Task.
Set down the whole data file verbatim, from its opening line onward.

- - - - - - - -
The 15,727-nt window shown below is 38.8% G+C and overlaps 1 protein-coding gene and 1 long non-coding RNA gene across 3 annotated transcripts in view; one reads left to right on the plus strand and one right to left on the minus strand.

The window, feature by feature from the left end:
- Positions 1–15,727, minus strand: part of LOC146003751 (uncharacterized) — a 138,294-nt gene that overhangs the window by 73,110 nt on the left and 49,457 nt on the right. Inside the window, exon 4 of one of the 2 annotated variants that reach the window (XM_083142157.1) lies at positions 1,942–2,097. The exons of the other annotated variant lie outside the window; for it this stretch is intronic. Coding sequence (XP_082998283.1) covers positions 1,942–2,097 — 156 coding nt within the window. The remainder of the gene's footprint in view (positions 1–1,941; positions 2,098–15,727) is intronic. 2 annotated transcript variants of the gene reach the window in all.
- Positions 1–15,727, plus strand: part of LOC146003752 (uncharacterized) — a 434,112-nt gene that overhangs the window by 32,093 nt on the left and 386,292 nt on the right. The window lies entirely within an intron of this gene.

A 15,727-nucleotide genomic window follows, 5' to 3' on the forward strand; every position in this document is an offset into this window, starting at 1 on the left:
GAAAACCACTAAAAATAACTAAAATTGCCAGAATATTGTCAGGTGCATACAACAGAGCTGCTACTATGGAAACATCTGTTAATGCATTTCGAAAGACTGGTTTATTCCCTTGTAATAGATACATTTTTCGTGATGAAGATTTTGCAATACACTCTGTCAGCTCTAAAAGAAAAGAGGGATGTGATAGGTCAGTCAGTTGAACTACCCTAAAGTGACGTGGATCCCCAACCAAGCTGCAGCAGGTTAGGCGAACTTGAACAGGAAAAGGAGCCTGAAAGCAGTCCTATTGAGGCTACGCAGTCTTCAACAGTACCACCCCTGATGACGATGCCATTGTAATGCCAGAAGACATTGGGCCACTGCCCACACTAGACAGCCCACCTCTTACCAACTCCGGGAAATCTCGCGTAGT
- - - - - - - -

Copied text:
The 15,727-nt window shown below is 38.8% G+C and overlaps 1 protein-coding gene and 1 long non-coding RNA gene across 3 annotated transcripts in view; one reads left to right on the plus strand and one right to left on the minus strand.

The window, feature by feature from the left end:
- Positions 1–15,727, minus strand: part of LOC146003751 (uncharacterized) — a 138,294-nt gene that overhangs the window by 73,110 nt on the left and 49,457 nt on the right. Inside the window, exon 4 of one of the 2 annotated variants that reach the window (XM_083142157.1) lies at positions 1,942–2,097. The exons of the other annotated variant lie outside the window; for it this stretch is intronic. Coding sequence (XP_082998283.1) covers positions 1,942–2,097 — 156 coding nt within the window. The remainder of the gene's footprint in view (positions 1–1,941; positions 2,098–15,727) is intronic. 2 annotated transcript variants of the gene reach the window in all.
- Positions 1–15,727, plus strand: part of LOC146003752 (uncharacterized) — a 434,112-nt gene that overhangs the window by 32,093 nt on the left and 386,292 nt on the right. The window lies entirely within an intron of this gene.

A 15,727-nucleotide genomic window follows, 5' to 3' on the forward strand; every position in this document is an offset into this window, starting at 1 on the left:
GAAAACCACTAAAAATAACTAAAATTGCCAGAATATTGTCAGGTGCATACAACAGAGCTGCTACTATGGAAACATCTGTTAATGCATTTCGAAAGACTGGTTTATTCCCTTGTAATAGATACATTTTTCGTGATGAAGATTTTGCAATACACTCTGTCAGCTCTAAAAGAAAAGAGGGATGTGATAGGTCAGTCAGTTGAACTACCCTAAAGTGACGTGGATCCCCAACCAAGCTGCAGCAGGTTAGGCGAACTTGAACAGGAAAAGGAGCCTGAAAGCAGTCCTATTGAGGCTACGCAGTCTTCAACAGTACCACCCCTGATGACGATGCCATTGTAATGCCAGAAGACATTGGGCCACTGCCCACACTAGACAGCCCACCTCTTACCAACTCCGGGAAATCTCGCGTAGT